Abstract 3593: Very-low Dose Endotoxemia Induces Insulin Resistance in the Absence of Clinical Inflammatory Responses
Introduction: Chronic inflammation may contribute to the development of insulin resistance (IR), metabolic syndrome and atherosclerosis although evidence of causality is lacking in humans. We have previously shown that IR develops during experimental endotoxemia (3ng/kg) in humans. However, clinical symptoms and marked counter-regulatory responses suggest that this may not reflect the low-grade inflammation of insulin resistant atherogenic states. We hypothesized that very low-dose human endotoxemia (LPS; 0.6ng/kg) would produce IR both at the whole body and tissue level without any measurable clinical response.
Methods: Ten healthy, human volunteers (50% male, 90% Caucasian, mean age 22.7 ±3.8) were randomized in a double-masked, placebo-controlled, crossover study to separate 36-hour inpatient visits (placebo versus intravenous-LPS 0.6ng/kg). Plasma and serum were collected for measurement of cytokines, C-reactive protein, insulin and glucose, serial whole blood & subcutaneous adipose tissue mRNA expression were measured by real-time PCR. HOMA-IR, a well-validated measure of IR, was calculated using fasting insulin & glucose. Repeated-measures ANOVA was applied to the data.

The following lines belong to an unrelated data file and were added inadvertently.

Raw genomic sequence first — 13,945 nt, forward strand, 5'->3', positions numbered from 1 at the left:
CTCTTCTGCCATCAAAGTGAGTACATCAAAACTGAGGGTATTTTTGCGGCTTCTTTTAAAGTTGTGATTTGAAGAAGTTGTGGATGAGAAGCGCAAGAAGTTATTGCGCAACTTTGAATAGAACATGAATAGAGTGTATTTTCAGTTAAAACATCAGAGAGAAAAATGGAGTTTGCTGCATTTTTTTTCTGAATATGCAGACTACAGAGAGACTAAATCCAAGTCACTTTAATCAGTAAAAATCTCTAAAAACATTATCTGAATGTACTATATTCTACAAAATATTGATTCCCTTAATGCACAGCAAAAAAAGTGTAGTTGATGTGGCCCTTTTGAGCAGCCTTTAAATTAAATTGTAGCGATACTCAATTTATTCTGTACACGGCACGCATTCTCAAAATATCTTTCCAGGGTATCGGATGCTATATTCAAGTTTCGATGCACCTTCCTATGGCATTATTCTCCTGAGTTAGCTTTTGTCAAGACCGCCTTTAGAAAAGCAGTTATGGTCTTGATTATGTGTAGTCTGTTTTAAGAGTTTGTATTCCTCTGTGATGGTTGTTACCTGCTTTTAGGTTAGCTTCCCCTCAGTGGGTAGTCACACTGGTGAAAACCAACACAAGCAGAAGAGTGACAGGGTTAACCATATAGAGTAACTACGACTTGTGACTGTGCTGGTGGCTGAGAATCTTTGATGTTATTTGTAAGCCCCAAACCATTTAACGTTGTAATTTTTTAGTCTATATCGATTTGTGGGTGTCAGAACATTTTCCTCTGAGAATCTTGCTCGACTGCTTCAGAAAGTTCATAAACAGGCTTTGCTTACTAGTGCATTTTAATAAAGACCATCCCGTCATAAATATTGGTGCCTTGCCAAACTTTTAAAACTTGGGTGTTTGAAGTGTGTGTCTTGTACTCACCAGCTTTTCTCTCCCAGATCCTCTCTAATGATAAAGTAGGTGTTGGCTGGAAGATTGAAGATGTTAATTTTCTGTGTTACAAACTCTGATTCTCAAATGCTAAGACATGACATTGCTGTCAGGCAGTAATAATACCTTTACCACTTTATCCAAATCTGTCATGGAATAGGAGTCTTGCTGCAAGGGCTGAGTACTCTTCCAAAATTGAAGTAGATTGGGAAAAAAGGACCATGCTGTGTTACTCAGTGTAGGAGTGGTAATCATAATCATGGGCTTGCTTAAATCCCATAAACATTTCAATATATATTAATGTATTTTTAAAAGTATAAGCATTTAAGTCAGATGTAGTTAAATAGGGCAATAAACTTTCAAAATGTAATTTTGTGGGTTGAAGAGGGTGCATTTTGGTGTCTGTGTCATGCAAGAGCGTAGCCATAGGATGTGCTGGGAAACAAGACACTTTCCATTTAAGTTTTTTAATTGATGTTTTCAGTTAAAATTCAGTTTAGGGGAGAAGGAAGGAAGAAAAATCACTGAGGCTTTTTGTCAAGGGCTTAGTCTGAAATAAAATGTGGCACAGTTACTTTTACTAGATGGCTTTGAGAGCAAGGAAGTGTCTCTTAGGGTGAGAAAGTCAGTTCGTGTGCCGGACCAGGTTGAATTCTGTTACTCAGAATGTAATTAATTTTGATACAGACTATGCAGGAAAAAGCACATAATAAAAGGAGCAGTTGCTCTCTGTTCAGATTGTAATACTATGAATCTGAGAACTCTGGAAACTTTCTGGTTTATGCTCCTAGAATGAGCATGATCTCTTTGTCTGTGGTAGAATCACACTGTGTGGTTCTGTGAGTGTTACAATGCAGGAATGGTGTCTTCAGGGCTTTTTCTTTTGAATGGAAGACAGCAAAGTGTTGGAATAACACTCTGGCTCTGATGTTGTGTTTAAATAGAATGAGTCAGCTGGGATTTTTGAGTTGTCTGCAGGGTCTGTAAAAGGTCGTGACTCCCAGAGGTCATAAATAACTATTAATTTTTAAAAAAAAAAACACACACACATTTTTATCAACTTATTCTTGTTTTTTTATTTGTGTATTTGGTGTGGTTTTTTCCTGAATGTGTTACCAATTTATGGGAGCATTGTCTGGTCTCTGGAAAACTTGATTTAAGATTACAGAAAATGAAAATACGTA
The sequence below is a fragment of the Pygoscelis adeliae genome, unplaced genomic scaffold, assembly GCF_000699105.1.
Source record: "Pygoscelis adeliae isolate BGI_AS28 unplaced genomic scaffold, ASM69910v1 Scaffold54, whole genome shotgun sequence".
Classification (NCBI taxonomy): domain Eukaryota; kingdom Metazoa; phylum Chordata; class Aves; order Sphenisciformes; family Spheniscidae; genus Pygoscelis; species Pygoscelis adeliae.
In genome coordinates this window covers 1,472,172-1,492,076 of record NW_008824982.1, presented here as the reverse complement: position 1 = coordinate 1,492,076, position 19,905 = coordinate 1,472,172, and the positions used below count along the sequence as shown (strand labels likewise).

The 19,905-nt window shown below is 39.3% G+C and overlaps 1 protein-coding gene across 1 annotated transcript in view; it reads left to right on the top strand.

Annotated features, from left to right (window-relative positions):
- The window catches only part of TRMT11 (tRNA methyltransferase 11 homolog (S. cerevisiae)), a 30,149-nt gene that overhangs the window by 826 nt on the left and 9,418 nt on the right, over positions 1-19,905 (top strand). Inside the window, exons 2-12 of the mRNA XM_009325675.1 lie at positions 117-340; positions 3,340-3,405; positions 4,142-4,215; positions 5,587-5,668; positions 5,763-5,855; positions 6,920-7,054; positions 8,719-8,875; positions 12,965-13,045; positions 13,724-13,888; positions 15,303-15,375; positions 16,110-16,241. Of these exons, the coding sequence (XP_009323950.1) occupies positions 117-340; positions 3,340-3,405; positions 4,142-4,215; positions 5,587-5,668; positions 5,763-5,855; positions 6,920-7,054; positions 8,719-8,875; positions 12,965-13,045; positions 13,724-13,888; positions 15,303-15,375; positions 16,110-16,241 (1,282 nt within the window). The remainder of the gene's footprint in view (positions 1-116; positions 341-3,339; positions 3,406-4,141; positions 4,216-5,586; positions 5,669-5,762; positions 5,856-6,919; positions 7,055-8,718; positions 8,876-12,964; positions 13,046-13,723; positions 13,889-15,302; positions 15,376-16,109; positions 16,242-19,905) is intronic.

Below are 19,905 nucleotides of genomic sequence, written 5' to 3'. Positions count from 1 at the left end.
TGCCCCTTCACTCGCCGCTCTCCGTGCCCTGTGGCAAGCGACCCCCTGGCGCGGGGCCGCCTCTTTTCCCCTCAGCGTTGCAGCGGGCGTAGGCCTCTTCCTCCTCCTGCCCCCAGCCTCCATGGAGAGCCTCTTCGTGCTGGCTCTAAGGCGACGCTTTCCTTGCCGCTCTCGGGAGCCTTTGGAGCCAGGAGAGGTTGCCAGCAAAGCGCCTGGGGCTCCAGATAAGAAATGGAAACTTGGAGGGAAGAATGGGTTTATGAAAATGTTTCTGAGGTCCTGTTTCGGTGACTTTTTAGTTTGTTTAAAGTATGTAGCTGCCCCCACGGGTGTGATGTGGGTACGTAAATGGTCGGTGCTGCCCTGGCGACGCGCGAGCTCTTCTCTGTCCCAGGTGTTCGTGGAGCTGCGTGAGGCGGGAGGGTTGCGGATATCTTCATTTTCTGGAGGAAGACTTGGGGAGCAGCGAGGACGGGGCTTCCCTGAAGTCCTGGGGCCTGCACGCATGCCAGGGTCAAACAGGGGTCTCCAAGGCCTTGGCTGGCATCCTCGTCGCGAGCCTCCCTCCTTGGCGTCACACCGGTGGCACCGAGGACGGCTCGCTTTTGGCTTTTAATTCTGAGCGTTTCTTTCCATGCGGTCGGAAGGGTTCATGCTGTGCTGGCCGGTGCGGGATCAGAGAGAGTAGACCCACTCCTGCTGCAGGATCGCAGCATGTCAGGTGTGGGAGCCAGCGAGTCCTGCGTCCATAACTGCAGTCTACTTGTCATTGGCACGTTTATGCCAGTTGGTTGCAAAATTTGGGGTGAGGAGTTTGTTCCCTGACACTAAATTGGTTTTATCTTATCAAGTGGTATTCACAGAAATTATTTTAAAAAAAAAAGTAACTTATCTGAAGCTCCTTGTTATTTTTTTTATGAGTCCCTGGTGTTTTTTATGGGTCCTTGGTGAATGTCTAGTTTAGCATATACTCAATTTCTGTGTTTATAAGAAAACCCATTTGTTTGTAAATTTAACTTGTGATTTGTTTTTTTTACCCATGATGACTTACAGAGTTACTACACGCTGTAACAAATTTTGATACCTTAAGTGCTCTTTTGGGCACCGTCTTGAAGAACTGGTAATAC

Results: There was no significant difference between placebo & LPS in clinical responses including body temperature and heart rate. Relative to placebo, LPS produced a peak 20-fold increase in TNFα(p = 0.01) & 15-fold increase in CRP (p <0.001). Endotoxemia increased fasting plasma insulin (p=0.01) & HOMA-IR (p=0.02). Whole blood mRNA levels of the inhibitors of insulin receptor signaling, suppressor of cytokine signaling-1 (SOCS-1) (2.5-fold; 4 hrs) & SOCS-3 (3.5-fold; 4 hrs) increased significantly and, in parallel, SOCS-1 (2-fold) & SOCS-3 (3-fold) also increased in adipose tissue. Further, insulin receptor signaling substrate (IRS)-1 decreased significantly in whole blood (60%; 8 hrs) and adipose (20%; 12 hrs).
Conclusions: Compared to placebo, very low-dose experimental endotoxemia produced a modest innate immune response in the absence of clinical symptoms, but induced IR both at the whole body and adipose tissue level. This model provides evidence of human IR induction during relatively low-grade inflammation in vivo.